A few weeks ago I began a new series of sermons in the Gospel of Luke in a study that I am calling “To Seek and To Save the Lost.” Today I would like to study the passage in which Mary visits Elizabeth. Theologians sometimes call this meeting “The Visitation.”
In this passage Luke gives us the first of five nativity hymns. They are: Elizabeth’s Benedicta (1:42-45), Mary’s Magnificat (1:46-55), Zechariah’s Benedictus (1:68-79), the angels’ Gloria (2:14), and Simeon’s Nunc Dimittis (2:29-32). The name for each of these nativity hymns comes from the first word in the Latin translation of the Bible. Bible scholar Graham Scroggie rightly identifies these Christmas carols as “the last of the Hebrew Psalms, and the first of Christmas hymns.” I plan to teach them to you, and then we will learn to sing them as well in the coming weeks.
These songs appear only in Luke’s Gospel, which makes Luke the New Testament church’s first hymnologist. It has been said that “Luke included these lyrics because he understood that the gospel is and must be musical.” Robert Coleman, one of my professors at Trinity Evangelical Divinity School, often used to say, with great vigor, “The gospel puts joy in your heart, a spring in your step, and a song on your lips!”
So, let’s read about it in Luke 1:39-45:
39 In those days Mary arose and went with haste into the hill country, to a town in Judah, 40 and she entered the house of Zechariah and greeted Elizabeth. 41 And when Elizabeth heard the greeting of Mary, the baby leaped in her womb. And Elizabeth was filled with the Holy Spirit, 42 and she exclaimed with a loud cry, “Blessed are you among women, and blessed is the fruit of your womb! 43 And why is this granted to me that the mother of my Lord should come to me? 44 For behold, when the sound of your greeting came to my ears, the baby in my womb leaped for joy. 45 And blessed is she who believed that there would be a fulfillment of what was spoken to her from the Lord.” (Luke 1:39-45)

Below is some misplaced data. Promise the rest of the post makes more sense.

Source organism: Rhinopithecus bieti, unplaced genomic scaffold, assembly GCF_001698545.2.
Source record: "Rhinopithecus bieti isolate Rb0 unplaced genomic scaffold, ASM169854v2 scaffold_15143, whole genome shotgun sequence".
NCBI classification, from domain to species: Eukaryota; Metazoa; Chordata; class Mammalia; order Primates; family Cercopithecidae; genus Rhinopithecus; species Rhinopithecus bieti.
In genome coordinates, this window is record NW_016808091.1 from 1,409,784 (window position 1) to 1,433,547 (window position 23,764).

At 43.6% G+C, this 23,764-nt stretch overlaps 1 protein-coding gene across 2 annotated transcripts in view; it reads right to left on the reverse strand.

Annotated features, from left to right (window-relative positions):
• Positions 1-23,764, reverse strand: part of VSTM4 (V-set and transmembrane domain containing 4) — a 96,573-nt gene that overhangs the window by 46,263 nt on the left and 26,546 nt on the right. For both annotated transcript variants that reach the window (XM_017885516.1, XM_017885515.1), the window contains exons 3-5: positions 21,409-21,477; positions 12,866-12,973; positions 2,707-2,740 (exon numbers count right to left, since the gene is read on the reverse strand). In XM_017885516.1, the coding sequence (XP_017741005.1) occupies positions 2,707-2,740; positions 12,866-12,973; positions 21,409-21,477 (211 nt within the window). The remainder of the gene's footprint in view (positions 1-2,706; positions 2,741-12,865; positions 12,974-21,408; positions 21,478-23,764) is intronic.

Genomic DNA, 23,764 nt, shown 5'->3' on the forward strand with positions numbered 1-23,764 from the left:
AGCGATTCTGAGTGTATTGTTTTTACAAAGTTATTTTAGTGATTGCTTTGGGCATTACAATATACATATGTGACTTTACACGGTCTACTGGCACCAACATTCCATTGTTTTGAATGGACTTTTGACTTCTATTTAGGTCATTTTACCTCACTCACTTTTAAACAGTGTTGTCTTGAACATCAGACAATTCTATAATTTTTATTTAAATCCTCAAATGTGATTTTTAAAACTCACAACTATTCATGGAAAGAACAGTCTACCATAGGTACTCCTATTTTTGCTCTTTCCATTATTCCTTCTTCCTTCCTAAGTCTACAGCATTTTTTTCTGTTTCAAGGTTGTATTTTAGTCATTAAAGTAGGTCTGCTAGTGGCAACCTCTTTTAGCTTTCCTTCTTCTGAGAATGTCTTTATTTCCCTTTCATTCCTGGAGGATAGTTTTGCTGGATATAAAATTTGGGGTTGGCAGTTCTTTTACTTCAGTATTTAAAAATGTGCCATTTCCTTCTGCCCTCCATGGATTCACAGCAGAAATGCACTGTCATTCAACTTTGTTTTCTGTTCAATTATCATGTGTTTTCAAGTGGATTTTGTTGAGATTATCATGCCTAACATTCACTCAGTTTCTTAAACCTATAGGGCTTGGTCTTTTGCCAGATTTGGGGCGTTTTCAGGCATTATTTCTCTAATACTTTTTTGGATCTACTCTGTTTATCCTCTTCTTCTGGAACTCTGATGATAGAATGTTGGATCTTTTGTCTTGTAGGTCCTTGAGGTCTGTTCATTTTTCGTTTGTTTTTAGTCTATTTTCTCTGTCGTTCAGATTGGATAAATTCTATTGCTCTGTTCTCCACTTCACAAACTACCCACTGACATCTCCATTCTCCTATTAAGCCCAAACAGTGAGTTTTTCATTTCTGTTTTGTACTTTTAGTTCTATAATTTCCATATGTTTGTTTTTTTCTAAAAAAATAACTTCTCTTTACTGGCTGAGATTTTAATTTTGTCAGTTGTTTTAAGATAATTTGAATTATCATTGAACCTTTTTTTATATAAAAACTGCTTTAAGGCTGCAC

I did my military service in the South African Air Force. At that time there were two categories of personnel. Some served as career personnel, and the rest of us served for either one or two years.
As one who served for two years, I did basic training and then was assigned for the remainder of my time to serve as an Air Traffic Controller. I received a commission after one year, and as a two-year man I was not eligible for any further promotion.
Those who were in the military for their careers were eligible for promotion every few years. I think it was in the spring that promotions and reassignments were posted. The career guys became rather anxious in the weeks leading up to the day on which the promotions and reassignments were posted. And there were always lots of rumors flying around about promotions and reassignments.
During my second year I decided to tell the officers in the control tower that I had heard that each one had been promoted and reassigned, but to the place to which he did not want to go! Because rumors were so widespread, they did not know whether or not to believe me. And so for several weeks, I would tease them and get them worried. Happily, however, when the posting finally came, each one got the promotion and reassignment for which he was hoping!